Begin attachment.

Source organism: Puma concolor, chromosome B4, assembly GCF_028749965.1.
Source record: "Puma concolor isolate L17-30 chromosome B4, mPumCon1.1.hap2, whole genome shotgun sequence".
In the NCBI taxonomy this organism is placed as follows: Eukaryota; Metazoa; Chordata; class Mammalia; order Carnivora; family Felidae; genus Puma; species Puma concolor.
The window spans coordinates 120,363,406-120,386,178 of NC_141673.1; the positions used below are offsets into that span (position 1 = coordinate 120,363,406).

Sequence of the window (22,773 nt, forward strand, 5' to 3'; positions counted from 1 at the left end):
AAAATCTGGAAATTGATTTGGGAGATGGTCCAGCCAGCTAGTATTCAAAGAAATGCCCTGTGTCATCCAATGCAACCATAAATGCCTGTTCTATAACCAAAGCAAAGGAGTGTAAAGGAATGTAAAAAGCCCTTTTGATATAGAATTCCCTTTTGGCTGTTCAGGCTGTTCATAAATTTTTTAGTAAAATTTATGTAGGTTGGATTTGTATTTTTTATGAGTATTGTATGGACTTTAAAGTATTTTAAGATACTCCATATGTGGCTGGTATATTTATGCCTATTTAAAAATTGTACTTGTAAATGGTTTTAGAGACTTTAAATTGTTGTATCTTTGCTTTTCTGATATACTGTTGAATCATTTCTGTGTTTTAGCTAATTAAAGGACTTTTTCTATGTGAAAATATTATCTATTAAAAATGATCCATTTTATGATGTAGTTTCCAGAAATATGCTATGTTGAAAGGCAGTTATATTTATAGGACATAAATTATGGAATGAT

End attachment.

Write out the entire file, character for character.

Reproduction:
Source organism: Puma concolor, chromosome B4, assembly GCF_028749965.1.
Source record: "Puma concolor isolate L17-30 chromosome B4, mPumCon1.1.hap2, whole genome shotgun sequence".
In the NCBI taxonomy this organism is placed as follows: Eukaryota; Metazoa; Chordata; class Mammalia; order Carnivora; family Felidae; genus Puma; species Puma concolor.
The window spans coordinates 120,363,406-120,386,178 of NC_141673.1; the positions used below are offsets into that span (position 1 = coordinate 120,363,406).

Sequence of the window (22,773 nt, forward strand, 5' to 3'; positions counted from 1 at the left end):
AAAATCTGGAAATTGATTTGGGAGATGGTCCAGCCAGCTAGTATTCAAAGAAATGCCCTGTGTCATCCAATGCAACCATAAATGCCTGTTCTATAACCAAAGCAAAGGAGTGTAAAGGAATGTAAAAAGCCCTTTTGATATAGAATTCCCTTTTGGCTGTTCAGGCTGTTCATAAATTTTTTAGTAAAATTTATGTAGGTTGGATTTGTATTTTTTATGAGTATTGTATGGACTTTAAAGTATTTTAAGATACTCCATATGTGGCTGGTATATTTATGCCTATTTAAAAATTGTACTTGTAAATGGTTTTAGAGACTTTAAATTGTTGTATCTTTGCTTTTCTGATATACTGTTGAATCATTTCTGTGTTTTAGCTAATTAAAGGACTTTTTCTATGTGAAAATATTATCTATTAAAAATGATCCATTTTATGATGTAGTTTCCAGAAATATGCTATGTTGAAAGGCAGTTATATTTATAGGACATAAATTATGGAATGAT